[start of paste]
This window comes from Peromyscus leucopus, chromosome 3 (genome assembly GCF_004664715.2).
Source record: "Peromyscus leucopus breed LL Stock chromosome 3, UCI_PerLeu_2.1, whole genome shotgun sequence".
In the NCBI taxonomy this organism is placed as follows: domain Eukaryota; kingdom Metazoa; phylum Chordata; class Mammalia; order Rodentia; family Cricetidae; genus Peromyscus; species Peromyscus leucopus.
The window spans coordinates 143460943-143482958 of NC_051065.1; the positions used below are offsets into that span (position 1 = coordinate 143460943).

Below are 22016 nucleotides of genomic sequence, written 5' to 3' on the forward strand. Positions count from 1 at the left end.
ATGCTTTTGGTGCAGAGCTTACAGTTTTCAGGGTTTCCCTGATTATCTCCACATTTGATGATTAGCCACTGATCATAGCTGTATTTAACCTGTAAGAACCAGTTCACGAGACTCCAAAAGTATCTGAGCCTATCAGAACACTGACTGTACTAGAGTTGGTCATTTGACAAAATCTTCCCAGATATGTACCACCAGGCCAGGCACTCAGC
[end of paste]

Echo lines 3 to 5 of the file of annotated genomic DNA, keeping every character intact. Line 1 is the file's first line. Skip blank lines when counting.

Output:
In the NCBI taxonomy this organism is placed as follows: domain Eukaryota; kingdom Metazoa; phylum Chordata; class Mammalia; order Rodentia; family Cricetidae; genus Peromyscus; species Peromyscus leucopus.
The window spans coordinates 143460943-143482958 of NC_051065.1; the positions used below are offsets into that span (position 1 = coordinate 143460943).

Below are 22016 nucleotides of genomic sequence, written 5' to 3' on the forward strand. Positions count from 1 at the left end.